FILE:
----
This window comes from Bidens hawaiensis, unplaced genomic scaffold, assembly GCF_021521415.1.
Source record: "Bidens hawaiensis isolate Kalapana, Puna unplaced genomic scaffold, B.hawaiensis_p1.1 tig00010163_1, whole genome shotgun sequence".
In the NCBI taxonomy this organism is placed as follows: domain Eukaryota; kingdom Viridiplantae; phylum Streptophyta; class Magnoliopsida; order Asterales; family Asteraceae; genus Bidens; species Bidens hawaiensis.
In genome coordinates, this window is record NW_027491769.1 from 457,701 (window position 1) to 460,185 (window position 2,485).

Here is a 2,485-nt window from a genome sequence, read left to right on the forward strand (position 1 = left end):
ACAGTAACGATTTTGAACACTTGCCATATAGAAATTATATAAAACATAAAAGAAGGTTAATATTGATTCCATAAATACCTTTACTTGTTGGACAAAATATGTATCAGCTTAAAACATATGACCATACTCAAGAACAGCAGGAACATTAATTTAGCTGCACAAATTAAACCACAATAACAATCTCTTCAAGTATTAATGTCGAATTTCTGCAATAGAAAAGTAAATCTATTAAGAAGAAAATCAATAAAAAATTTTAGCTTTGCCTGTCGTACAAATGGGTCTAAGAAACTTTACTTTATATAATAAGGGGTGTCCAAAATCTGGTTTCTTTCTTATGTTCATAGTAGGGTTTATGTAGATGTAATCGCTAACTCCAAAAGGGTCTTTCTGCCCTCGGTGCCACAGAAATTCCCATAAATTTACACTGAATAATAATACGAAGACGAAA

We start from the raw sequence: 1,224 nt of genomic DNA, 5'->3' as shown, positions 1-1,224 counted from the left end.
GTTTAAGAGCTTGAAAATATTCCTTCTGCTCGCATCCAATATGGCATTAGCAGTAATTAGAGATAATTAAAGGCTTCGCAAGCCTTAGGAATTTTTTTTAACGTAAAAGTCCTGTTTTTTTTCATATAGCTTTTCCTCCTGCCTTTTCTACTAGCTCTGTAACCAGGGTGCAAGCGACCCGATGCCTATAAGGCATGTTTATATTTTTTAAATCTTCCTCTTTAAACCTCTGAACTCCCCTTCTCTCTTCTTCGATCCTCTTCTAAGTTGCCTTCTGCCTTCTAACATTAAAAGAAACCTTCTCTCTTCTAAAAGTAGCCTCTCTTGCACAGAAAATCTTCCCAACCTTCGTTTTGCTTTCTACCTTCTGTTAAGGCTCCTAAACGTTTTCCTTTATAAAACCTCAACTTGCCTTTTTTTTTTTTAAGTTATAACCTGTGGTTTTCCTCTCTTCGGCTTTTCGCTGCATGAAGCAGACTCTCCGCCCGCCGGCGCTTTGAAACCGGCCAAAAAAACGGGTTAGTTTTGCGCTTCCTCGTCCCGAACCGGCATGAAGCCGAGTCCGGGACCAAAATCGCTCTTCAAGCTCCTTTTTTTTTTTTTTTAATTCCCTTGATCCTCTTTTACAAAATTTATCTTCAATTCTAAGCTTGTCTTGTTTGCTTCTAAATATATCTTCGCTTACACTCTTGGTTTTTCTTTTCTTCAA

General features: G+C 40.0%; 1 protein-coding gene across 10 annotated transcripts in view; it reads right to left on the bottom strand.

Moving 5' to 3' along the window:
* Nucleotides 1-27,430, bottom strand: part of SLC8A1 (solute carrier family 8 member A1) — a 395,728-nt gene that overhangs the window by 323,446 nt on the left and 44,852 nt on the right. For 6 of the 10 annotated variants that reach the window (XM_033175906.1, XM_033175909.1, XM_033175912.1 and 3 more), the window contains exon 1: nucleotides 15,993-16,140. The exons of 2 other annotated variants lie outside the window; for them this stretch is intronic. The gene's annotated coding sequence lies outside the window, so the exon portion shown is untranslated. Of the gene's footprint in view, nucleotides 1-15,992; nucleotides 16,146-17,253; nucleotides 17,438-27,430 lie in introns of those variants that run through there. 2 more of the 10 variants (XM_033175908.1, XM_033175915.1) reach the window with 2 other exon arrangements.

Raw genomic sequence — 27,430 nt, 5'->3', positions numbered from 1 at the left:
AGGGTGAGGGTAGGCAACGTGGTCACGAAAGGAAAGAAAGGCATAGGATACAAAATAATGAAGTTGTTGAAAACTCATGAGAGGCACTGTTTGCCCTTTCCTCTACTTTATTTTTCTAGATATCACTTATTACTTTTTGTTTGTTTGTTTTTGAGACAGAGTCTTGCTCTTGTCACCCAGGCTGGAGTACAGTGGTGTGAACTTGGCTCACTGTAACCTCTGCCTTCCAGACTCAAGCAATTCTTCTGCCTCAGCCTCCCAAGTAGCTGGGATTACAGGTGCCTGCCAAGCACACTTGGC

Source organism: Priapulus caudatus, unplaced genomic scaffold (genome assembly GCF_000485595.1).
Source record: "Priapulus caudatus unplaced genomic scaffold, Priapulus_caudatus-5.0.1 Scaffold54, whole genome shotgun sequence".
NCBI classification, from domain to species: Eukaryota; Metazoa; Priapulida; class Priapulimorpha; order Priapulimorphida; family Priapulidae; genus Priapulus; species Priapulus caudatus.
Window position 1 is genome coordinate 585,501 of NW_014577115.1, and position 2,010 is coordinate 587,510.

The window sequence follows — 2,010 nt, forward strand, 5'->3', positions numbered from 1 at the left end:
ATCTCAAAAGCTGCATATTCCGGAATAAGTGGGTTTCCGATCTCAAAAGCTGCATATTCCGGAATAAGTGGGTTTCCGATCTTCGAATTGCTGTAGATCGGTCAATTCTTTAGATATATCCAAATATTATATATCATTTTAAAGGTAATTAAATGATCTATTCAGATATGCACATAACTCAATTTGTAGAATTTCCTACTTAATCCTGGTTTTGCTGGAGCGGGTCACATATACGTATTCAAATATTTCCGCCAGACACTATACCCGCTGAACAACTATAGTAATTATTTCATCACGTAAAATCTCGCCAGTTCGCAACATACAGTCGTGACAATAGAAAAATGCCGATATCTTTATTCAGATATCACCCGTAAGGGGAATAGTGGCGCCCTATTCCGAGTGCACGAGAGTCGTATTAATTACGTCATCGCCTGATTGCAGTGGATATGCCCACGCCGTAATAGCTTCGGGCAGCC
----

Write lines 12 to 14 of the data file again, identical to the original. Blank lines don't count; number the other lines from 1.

Raw genomic sequence — 27,430 nt, 5'->3', positions numbered from 1 at the left:
AGGGTGAGGGTAGGCAACGTGGTCACGAAAGGAAAGAAAGGCATAGGATACAAAATAATGAAGTTGTTGAAAACTCATGAGAGGCACTGTTTGCCCTTTCCTCTACTTTATTTTTCTAGATATCACTTATTACTTTTTGTTTGTTTGTTTTTGAGACAGAGTCTTGCTCTTGTCACCCAGGCTGGAGTACAGTGGTGTGAACTTGGCTCACTGTAACCTCTGCCTTCCAGACTCAAGCAATTCTTCTGCCTCAGCCTCCCAAGTAGCTGGGATTACAGGTGCCTGCCAAGCACACTTGGC

Source organism: Priapulus caudatus, unplaced genomic scaffold (genome assembly GCF_000485595.1).